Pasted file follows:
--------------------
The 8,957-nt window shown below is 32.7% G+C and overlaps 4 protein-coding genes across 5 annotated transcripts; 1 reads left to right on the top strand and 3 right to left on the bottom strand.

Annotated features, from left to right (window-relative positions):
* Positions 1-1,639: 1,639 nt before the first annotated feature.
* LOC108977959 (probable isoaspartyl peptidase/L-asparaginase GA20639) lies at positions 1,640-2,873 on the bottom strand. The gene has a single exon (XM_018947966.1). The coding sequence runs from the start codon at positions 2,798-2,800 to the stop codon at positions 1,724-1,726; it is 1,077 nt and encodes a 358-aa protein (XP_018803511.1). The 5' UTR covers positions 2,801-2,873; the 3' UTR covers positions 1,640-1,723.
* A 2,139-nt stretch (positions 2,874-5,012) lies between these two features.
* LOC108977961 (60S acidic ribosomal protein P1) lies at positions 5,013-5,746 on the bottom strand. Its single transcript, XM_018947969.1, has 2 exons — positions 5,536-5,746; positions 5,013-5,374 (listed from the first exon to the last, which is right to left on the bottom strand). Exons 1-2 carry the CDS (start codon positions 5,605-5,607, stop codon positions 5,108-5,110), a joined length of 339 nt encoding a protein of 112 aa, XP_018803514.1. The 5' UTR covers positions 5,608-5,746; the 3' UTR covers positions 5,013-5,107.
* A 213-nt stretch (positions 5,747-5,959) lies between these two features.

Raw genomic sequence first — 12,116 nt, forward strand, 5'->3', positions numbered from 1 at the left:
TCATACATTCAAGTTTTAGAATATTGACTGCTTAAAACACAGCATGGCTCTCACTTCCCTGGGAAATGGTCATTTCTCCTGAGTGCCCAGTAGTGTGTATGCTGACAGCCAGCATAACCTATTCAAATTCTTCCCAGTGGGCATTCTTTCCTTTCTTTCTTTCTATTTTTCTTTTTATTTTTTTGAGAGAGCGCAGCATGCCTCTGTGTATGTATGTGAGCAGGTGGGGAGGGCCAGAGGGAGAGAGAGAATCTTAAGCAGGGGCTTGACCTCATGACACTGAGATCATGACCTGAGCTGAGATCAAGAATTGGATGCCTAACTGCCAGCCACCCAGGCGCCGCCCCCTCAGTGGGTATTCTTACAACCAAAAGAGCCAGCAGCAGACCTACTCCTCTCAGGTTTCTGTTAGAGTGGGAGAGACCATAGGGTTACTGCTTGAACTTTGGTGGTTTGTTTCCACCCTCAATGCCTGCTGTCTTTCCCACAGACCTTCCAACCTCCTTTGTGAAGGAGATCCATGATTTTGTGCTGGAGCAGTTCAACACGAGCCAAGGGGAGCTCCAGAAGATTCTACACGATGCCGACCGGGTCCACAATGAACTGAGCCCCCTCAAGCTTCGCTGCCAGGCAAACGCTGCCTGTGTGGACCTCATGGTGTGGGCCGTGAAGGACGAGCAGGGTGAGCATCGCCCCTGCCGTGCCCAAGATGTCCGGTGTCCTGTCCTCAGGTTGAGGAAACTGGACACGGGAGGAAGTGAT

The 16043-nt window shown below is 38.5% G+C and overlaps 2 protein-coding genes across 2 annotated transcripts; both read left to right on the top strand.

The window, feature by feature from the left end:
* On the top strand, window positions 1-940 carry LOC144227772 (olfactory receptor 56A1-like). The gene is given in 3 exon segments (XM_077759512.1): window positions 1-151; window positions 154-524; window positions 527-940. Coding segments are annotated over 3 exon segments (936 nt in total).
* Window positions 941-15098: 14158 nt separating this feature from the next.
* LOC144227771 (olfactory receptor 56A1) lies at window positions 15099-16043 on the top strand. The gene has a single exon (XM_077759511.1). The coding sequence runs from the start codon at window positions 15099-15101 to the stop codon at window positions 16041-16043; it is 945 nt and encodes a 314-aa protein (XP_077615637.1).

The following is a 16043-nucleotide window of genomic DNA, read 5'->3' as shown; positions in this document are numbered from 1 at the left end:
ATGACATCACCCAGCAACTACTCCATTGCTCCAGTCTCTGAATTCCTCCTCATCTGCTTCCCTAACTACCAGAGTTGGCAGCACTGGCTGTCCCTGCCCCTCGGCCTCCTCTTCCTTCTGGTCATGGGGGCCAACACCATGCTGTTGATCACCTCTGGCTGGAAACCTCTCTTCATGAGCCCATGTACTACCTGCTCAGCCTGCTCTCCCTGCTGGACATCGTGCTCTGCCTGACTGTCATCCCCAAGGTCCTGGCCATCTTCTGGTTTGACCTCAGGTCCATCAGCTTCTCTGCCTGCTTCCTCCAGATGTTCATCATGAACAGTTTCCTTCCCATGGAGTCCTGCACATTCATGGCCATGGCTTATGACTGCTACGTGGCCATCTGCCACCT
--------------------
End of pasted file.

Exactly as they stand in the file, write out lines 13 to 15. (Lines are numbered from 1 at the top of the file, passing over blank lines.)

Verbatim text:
* Window positions 941-15098: 14158 nt separating this feature from the next.
* LOC144227771 (olfactory receptor 56A1) lies at window positions 15099-16043 on the top strand. The gene has a single exon (XM_077759511.1). The coding sequence runs from the start codon at window positions 15099-15101 to the stop codon at window positions 16041-16043; it is 945 nt and encodes a 314-aa protein (XP_077615637.1).

The following is a 16043-nucleotide window of genomic DNA, read 5'->3' as shown; positions in this document are numbered from 1 at the left end: